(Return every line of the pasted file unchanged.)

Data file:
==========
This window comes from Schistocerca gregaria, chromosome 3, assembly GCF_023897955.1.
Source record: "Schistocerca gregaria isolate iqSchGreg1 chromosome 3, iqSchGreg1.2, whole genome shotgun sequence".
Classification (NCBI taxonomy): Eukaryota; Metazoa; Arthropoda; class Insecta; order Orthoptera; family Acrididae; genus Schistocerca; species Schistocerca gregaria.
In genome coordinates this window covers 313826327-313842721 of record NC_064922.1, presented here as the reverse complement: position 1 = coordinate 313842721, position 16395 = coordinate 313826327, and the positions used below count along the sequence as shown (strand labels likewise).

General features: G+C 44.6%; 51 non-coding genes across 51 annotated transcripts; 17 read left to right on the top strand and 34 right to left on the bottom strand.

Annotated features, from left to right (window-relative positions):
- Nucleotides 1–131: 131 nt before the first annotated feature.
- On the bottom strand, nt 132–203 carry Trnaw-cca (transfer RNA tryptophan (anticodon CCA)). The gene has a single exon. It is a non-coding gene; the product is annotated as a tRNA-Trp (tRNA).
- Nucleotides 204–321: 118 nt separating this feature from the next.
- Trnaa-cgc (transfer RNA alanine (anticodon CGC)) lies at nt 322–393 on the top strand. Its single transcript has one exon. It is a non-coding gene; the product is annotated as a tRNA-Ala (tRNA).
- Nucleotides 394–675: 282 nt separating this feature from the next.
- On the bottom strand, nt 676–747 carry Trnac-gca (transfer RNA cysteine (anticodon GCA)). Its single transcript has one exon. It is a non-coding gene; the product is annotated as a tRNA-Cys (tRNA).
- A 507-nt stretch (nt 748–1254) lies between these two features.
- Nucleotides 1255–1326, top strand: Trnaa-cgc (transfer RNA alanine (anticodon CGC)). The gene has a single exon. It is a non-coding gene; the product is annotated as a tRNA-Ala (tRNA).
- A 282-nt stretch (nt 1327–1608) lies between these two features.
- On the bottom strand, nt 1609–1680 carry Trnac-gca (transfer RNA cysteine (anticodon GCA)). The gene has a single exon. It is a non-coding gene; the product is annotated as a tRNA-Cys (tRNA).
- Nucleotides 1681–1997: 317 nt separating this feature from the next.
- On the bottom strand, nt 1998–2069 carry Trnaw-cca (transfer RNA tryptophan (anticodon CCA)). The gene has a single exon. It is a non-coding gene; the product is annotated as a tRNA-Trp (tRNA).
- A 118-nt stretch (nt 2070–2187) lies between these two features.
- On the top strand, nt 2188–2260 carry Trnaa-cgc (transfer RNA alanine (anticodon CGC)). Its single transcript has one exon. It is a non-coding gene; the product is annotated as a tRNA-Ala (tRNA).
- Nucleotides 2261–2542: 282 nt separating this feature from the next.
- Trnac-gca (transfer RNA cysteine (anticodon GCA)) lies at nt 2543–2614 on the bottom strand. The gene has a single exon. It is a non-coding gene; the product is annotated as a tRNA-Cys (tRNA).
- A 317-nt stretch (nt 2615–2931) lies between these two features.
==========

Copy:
This window comes from Schistocerca gregaria, chromosome 3, assembly GCF_023897955.1.
Source record: "Schistocerca gregaria isolate iqSchGreg1 chromosome 3, iqSchGreg1.2, whole genome shotgun sequence".
Classification (NCBI taxonomy): Eukaryota; Metazoa; Arthropoda; class Insecta; order Orthoptera; family Acrididae; genus Schistocerca; species Schistocerca gregaria.
In genome coordinates this window covers 313826327-313842721 of record NC_064922.1, presented here as the reverse complement: position 1 = coordinate 313842721, position 16395 = coordinate 313826327, and the positions used below count along the sequence as shown (strand labels likewise).

General features: G+C 44.6%; 51 non-coding genes across 51 annotated transcripts; 17 read left to right on the top strand and 34 right to left on the bottom strand.

Annotated features, from left to right (window-relative positions):
- Nucleotides 1–131: 131 nt before the first annotated feature.
- On the bottom strand, nt 132–203 carry Trnaw-cca (transfer RNA tryptophan (anticodon CCA)). The gene has a single exon. It is a non-coding gene; the product is annotated as a tRNA-Trp (tRNA).
- Nucleotides 204–321: 118 nt separating this feature from the next.
- Trnaa-cgc (transfer RNA alanine (anticodon CGC)) lies at nt 322–393 on the top strand. Its single transcript has one exon. It is a non-coding gene; the product is annotated as a tRNA-Ala (tRNA).
- Nucleotides 394–675: 282 nt separating this feature from the next.
- On the bottom strand, nt 676–747 carry Trnac-gca (transfer RNA cysteine (anticodon GCA)). Its single transcript has one exon. It is a non-coding gene; the product is annotated as a tRNA-Cys (tRNA).
- A 507-nt stretch (nt 748–1254) lies between these two features.
- Nucleotides 1255–1326, top strand: Trnaa-cgc (transfer RNA alanine (anticodon CGC)). The gene has a single exon. It is a non-coding gene; the product is annotated as a tRNA-Ala (tRNA).
- A 282-nt stretch (nt 1327–1608) lies between these two features.
- On the bottom strand, nt 1609–1680 carry Trnac-gca (transfer RNA cysteine (anticodon GCA)). The gene has a single exon. It is a non-coding gene; the product is annotated as a tRNA-Cys (tRNA).
- Nucleotides 1681–1997: 317 nt separating this feature from the next.
- On the bottom strand, nt 1998–2069 carry Trnaw-cca (transfer RNA tryptophan (anticodon CCA)). The gene has a single exon. It is a non-coding gene; the product is annotated as a tRNA-Trp (tRNA).
- A 118-nt stretch (nt 2070–2187) lies between these two features.
- On the top strand, nt 2188–2260 carry Trnaa-cgc (transfer RNA alanine (anticodon CGC)). Its single transcript has one exon. It is a non-coding gene; the product is annotated as a tRNA-Ala (tRNA).
- Nucleotides 2261–2542: 282 nt separating this feature from the next.
- Trnac-gca (transfer RNA cysteine (anticodon GCA)) lies at nt 2543–2614 on the bottom strand. The gene has a single exon. It is a non-coding gene; the product is annotated as a tRNA-Cys (tRNA).
- A 317-nt stretch (nt 2615–2931) lies between these two features.